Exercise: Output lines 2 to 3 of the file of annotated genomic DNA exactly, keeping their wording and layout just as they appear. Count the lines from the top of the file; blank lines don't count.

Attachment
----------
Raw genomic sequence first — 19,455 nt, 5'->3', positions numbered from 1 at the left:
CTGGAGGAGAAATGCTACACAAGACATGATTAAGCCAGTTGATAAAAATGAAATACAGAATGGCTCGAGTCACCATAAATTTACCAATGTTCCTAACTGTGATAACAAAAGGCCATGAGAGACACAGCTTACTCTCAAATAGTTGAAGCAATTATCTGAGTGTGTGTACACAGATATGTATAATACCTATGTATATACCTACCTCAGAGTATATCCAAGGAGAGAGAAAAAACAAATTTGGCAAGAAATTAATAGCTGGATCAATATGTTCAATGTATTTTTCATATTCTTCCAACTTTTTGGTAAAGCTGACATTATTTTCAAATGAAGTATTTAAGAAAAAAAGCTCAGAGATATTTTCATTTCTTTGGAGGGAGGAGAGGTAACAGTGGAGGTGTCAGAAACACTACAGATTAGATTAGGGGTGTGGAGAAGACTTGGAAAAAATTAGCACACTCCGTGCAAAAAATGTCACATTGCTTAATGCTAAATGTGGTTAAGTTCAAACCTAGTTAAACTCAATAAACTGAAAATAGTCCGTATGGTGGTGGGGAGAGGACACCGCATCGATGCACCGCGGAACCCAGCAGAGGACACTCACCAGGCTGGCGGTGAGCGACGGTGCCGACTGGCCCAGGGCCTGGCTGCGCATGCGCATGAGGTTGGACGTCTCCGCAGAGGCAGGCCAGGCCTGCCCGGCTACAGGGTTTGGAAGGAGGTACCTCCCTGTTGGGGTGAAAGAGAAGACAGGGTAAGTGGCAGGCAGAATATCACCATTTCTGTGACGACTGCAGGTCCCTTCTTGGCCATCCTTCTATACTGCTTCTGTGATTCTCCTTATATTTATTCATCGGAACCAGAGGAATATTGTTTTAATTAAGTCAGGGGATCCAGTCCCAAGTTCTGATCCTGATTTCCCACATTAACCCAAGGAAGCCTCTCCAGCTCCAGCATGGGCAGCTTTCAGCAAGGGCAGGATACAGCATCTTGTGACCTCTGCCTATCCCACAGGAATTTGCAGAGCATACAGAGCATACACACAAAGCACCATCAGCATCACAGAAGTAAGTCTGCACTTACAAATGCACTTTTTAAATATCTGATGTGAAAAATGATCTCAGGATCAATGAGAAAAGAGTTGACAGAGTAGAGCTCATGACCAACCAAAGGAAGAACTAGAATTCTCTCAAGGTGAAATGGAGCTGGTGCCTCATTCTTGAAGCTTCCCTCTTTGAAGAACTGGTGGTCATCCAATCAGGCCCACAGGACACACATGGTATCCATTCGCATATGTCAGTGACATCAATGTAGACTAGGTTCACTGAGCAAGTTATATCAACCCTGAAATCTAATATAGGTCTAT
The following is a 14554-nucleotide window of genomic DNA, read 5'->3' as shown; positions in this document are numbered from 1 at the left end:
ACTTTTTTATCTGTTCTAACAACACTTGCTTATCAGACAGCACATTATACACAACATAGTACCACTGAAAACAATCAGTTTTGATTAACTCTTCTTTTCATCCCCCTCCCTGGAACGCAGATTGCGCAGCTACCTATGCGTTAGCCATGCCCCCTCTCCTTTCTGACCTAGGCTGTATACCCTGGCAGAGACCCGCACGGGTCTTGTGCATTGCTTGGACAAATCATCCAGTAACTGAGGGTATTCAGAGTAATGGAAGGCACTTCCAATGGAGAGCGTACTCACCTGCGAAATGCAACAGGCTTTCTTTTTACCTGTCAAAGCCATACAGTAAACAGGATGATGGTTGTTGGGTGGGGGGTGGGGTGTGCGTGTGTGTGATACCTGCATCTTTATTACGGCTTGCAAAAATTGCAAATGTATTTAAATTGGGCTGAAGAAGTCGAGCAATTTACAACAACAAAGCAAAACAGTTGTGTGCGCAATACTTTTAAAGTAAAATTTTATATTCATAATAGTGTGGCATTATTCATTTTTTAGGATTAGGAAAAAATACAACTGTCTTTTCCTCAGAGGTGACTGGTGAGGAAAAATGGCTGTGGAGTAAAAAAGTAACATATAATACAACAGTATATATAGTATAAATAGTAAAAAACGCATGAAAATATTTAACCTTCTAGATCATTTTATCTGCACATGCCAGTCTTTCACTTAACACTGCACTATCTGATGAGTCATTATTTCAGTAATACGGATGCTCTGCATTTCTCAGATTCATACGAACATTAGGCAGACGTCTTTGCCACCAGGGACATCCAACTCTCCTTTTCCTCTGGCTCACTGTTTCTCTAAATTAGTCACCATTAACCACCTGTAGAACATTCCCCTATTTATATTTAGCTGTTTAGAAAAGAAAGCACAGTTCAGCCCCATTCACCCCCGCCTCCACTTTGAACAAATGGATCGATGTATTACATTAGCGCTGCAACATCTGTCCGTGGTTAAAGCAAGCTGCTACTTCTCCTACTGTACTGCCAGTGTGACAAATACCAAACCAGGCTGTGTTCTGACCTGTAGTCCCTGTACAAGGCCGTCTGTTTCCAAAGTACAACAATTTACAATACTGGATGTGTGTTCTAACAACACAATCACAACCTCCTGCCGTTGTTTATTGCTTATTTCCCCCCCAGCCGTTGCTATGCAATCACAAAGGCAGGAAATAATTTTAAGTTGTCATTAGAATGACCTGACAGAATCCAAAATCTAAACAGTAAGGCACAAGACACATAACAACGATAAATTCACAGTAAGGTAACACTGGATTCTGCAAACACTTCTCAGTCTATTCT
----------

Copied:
CTGGAGGAGAAATGCTACACAAGACATGATTAAGCCAGTTGATAAAAATGAAATACAGAATGGCTCGAGTCACCATAAATTTACCAATGTTCCTAACTGTGATAACAAAAGGCCATGAGAGACACAGCTTACTCTCAAATAGTTGAAGCAATTATCTGAGTGTGTGTACACAGATATGTATAATACCTATGTATATACCTACCTCAGAGTATATCCAAGGAGAGAGAAAAAACAAATTTGGCAAGAAATTAATAGCTGGATCAATATGTTCAATGTATTTTTCATATTCTTCCAACTTTTTGGTAAAGCTGACATTATTTTCAAATGAAGTATTTAAGAAAAAAAGCTCAGAGATATTTTCATTTCTTTGGAGGGAGGAGAGGTAACAGTGGAGGTGTCAGAAACACTACAGATTAGATTAGGGGTGTGGAGAAGACTTGGAAAAAATTAGCACACTCCGTGCAAAAAATGTCACATTGCTTAATGCTAAATGTGGTTAAGTTCAAACCTAGTTAAACTCAATAAACTGAAAATAGTCCGTATGGTGGTGGGGAGAGGACACCGCATCGATGCACCGCGGAACCCAGCAGAGGACACTCACCAGGCTGGCGGTGAGCGACGGTGCCGACTGGCCCAGGGCCTGGCTGCGCATGCGCATGAGGTTGGACGTCTCCGCAGAGGCAGGCCAGGCCTGCCCGGCTACAGGGTTTGGAAGGAGGTACCTCCCTGTTGGGGTGAAAGAGAAGACAGGGTAAGTGGCAGGCAGAATATCACCATTTCTGTGACGACTGCAGGTCCCTTCTTGGCCATCCTTCTATACTGCTTCTGTGATTCTCCTTATATTTATTCATCGGAACCAGAGGAATATTGTTTTAATTAAGTCAGGGGATCCAGTCCCAAGTTCTGATCCTGATTTCCCACATTAACCCAAGGAAGCCTCTCCAGCTCCAGCATGGGCAGCTTTCAGCAAGGGCAGGATACAGCATCTTGTGACCTCTGCCTATCCCACAGGAATTTGCAGAGCATACAGAGCATACACACAAAGCACCATCAGCATCACAGAAGTAAGTCTGCACTTACAAATGCACTTTTTAAATATCTGATGTGAAAAATGATCTCAGGATCAATGAGAAAAGAGTTGACAGAGTAGAGCTCATGACCAACCAAAGGAAGAACTAGAATTCTCTCAAGGTGAAATGGAGCTGGTGCCTCATTCTTGAAGCTTCCCTCTTTGAAGAACTGGTGGTCATCCAATCAGGCCCACAGGACACACATGGTATCCATTCGCATATGTCAGTGACATCAATGTAGACTAGGTTCACTGAGCAAGTTATATCAACCCTGAAATCTAATATAGGTCTAT
The following is a 14554-nucleotide window of genomic DNA, read 5'->3' as shown; positions in this document are numbered from 1 at the left end: